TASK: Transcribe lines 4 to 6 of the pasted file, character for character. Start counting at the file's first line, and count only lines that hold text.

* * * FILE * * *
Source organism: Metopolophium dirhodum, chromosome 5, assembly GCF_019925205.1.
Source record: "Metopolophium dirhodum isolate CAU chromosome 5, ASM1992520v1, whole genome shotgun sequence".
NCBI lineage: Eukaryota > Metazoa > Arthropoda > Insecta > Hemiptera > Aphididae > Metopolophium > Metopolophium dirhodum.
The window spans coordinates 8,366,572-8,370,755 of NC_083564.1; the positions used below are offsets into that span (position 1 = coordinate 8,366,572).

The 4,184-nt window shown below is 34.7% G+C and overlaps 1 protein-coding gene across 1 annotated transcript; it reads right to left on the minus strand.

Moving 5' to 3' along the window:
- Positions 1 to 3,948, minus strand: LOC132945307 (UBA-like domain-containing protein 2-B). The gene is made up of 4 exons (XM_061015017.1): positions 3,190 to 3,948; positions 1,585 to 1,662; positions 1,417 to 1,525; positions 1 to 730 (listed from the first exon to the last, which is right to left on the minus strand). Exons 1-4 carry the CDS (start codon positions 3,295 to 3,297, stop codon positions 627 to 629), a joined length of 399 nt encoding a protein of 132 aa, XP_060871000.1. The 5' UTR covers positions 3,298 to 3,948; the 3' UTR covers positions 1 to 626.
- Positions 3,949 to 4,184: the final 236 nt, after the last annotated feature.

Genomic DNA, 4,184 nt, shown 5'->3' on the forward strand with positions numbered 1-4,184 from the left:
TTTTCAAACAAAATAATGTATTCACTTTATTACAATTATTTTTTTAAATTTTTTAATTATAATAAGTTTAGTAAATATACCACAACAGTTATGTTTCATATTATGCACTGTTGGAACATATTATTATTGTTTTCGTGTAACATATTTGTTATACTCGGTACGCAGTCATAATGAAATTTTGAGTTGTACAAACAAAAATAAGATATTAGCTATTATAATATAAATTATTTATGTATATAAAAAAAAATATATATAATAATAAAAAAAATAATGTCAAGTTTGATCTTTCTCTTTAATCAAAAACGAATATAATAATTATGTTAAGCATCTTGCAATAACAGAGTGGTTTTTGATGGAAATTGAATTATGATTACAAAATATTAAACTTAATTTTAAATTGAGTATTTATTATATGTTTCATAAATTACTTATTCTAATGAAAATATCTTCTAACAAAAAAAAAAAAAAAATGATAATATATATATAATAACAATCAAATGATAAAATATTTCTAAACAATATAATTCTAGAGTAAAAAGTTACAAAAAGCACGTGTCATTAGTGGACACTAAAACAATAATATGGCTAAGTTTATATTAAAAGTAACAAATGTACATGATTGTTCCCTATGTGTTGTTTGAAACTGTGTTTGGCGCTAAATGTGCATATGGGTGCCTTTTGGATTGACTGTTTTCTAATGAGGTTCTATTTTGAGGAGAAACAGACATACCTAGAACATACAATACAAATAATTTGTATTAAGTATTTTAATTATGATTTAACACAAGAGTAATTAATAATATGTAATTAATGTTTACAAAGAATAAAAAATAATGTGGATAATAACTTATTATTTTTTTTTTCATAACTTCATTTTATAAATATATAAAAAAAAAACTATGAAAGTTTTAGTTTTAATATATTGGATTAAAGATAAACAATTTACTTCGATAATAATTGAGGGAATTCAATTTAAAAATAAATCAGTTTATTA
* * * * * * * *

The window spans coordinates 8,366,572-8,370,755 of NC_083564.1; the positions used below are offsets into that span (position 1 = coordinate 8,366,572).

The 4,184-nt window shown below is 34.7% G+C and overlaps 1 protein-coding gene across 1 annotated transcript; it reads right to left on the minus strand.

Moving 5' to 3' along the window: